How might we ensure that a school that was created to be a Black cultural institution remains so even in the exploration of a new location?
PPS’ operational team considered several sites to be the new location for Tubman, but none were viable. KairosPDX recognized the need for an appropriate new home for Tubman and reached out to PPS to explore a partnership. KairosPDX, an educational nonprofit with a PPS-approved public charter school, holds a long-term lease in PPS’s former Humboldt building.
This partnership enables Portland Public Schools to study the possibility of the site KairosPDX currently sits on as well as the Jefferson High School South Lot. PPS and KairosPDX are committed to eliminating prolific racial achievement and opportunity gaps and will work with the community to explore location options.
Accordingly, our goal is to ensure the community is involved at every step of the process. When we collaborate and share ideas and dreams, everyone has a chance to shape our vision for Black student excellence.
The Portland School Board unanimously approves a historic partnership agreement with community-based organizations, launching a process to make the CBSE a reality.
In the fall of 2021, the operational side of PPS was instructed by the PPS Facilities and Operations Committee to begin a process to study viable sites for the future Harriet Tubman Middle School in response to the Oregon Department of Transportation’s (ODOT) decision to expand I-5.
Resolution 6354 Protecting PPS Students, Staff, and Communities in Oregon Department of Transportation’s I-5 Rose Quarter Project
Portland voters overwhelmingly support the extension of a property tax to support school improvements and renovations, Jefferson High School renovation, and the creation of a Center for Black Student Excellence (CBSE). Separately, the state agreed to pay to relocate HTMS because of the widening of Interstate 5 in the Rose Quarter and concerns about the air quality.
Air quality at Tubman resurfaces as a concern as city and state regulators investigate pollution concerns due to toxic air emissions from a nearby glass manufacturer.
The Young Women’s Academy closes because of low enrollment.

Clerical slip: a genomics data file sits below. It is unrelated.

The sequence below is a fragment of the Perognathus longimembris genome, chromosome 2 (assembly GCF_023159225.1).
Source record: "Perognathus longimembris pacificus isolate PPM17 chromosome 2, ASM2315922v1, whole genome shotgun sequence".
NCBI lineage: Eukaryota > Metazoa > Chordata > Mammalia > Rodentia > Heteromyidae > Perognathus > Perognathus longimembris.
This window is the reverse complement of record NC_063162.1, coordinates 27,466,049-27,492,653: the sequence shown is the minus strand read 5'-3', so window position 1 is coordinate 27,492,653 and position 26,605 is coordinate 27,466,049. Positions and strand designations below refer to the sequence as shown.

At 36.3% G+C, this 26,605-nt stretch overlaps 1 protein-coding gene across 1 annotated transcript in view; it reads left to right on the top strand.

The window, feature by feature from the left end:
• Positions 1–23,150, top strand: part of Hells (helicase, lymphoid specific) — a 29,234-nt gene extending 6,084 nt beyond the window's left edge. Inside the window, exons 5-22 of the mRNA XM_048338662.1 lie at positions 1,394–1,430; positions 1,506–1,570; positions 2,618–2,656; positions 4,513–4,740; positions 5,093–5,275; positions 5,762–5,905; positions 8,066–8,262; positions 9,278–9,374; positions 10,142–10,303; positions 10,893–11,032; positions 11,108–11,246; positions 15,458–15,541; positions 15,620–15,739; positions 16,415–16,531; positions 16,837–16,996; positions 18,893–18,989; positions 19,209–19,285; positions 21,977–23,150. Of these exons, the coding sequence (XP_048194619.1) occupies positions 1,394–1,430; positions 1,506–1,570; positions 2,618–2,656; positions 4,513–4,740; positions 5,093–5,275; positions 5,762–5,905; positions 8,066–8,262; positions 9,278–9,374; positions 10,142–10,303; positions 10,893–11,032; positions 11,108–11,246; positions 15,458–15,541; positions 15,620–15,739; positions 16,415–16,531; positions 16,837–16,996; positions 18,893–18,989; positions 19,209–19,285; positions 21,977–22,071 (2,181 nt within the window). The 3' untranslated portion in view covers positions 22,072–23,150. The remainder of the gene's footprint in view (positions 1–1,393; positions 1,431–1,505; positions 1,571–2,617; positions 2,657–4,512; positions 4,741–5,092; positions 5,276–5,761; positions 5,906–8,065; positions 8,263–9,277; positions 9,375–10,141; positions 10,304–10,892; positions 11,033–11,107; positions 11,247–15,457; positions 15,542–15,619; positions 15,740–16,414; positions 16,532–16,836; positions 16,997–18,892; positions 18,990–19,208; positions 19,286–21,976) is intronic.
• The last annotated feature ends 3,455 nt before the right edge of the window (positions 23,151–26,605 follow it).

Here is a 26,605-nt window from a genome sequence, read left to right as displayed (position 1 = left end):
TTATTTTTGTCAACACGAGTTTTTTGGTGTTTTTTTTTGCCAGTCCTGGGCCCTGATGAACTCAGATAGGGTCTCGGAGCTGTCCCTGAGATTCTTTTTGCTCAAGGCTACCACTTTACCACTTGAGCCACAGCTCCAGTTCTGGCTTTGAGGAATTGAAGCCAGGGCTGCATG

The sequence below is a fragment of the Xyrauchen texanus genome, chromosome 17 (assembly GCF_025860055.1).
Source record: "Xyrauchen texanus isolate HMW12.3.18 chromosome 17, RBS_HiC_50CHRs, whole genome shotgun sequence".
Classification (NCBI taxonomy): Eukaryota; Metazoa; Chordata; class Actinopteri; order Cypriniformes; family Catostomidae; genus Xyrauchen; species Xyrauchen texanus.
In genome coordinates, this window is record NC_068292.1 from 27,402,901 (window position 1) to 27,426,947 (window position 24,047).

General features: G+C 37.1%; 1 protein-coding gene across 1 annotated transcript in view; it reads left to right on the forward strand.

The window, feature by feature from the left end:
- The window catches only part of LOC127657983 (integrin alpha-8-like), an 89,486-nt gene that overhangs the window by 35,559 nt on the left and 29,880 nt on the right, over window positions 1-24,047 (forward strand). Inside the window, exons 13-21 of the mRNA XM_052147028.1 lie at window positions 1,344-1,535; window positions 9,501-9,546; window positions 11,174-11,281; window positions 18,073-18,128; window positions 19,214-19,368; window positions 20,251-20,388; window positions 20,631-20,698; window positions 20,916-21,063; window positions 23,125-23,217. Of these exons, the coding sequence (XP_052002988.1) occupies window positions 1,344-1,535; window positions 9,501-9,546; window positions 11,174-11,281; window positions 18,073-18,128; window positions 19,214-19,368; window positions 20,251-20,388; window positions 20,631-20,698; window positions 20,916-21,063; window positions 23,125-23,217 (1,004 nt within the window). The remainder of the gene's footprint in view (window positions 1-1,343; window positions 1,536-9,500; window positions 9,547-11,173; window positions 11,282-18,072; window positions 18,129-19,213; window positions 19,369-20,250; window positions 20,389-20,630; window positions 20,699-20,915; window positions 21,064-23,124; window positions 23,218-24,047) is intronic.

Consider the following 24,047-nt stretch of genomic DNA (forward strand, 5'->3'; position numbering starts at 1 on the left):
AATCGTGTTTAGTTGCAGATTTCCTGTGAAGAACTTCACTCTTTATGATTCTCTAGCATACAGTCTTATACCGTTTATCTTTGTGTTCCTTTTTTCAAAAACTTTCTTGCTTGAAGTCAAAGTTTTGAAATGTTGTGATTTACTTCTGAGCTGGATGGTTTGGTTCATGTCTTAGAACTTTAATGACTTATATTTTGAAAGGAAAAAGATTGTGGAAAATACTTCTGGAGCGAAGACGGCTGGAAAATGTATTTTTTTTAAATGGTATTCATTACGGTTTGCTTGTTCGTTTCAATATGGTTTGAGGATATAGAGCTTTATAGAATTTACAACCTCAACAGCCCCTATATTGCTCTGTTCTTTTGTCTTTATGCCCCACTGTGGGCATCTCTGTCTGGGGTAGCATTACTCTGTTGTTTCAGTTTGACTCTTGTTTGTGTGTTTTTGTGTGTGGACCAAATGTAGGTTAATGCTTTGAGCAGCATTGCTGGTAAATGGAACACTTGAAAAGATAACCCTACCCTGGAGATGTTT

Tubman's air quality is studied for the first time as the Environmental Protection Agency places air monitors nearby. The Harriet Tubman Young Women's Academy, a magnet program, begins operations at the site.
The School Board reverses its decision and places the Harriet Tubman Middle School at the Boise site, dismantling the last elementary school within the Black community. This is done over the objections of Superintendent Matthew Prophet and many community organizations.
The Black United Front and its supporters organize protests against the Portland School Board’s reversal of the Tubman decision.
The School Board files suit against the Black United Front and its supporters. The Board subsequently agrees to mediation with Black community leaders, and through this process, reinstates their plan to locate Harriet Tubman Middle School at the Eliot site as originally promised.
To replace the busing program, the Portland School Board establishes plans to establish desegregated schools throughout Portland. Under the plan, Harriet Tubman Middle School would be located at the Eliot Childhood Education Center, near Memorial Coliseum. Locating Tubman Middle School at the Eliot Center site would allow the last K-8 school within the black community, Boise Elementary School, to remain open.
The City of Portland initiates the Office of Neighborhood Associations (now the Office of Community & Civic Life); Lower Albina is not granted a neighborhood association, as smaller neighborhoods in Boise, Eliot and Lloyd organize their own associations.
The Model Cities Program, funded by the federal government, is implemented in Lower Albina to revitalize the area, with mixed success. Albina Art Center and Albina Corporation are formed to create jobs and enrich cultural life in the neighborhood.
The Oregon Department of Transportation expands I-5 through Albina, in the heart of Portland's black community, demolishing hundreds of homes and severing streets in the process.
Portland Public Schools initiates busing programs, and the impact of busing falls mostly on Black families who see their children going to school in other neighborhoods. However, there is no corresponding effort to see that Black students thrive in other schools or that their test scores improve. Busing systematically lowered enrollment numbers at schools in Black communities – leading school leaders to justify closing these schools.
A new neighborhood school at 2231 North Flint Avenue in Portland opens as Eliot Elementary.